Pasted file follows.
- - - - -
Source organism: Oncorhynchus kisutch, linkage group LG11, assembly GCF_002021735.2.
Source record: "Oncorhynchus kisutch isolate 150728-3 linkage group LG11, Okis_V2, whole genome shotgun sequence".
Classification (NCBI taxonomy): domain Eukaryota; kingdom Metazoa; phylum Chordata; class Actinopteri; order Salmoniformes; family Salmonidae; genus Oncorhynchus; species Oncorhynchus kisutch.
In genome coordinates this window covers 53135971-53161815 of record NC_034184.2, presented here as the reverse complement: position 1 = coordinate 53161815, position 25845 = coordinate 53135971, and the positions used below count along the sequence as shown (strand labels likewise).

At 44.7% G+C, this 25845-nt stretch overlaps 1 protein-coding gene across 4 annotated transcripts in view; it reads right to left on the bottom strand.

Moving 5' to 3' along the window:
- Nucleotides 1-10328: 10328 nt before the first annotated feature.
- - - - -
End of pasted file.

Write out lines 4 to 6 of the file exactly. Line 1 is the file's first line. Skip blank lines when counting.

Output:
In genome coordinates this window covers 53135971-53161815 of record NC_034184.2, presented here as the reverse complement: position 1 = coordinate 53161815, position 25845 = coordinate 53135971, and the positions used below count along the sequence as shown (strand labels likewise).

At 44.7% G+C, this 25845-nt stretch overlaps 1 protein-coding gene across 4 annotated transcripts in view; it reads right to left on the bottom strand.

Moving 5' to 3' along the window: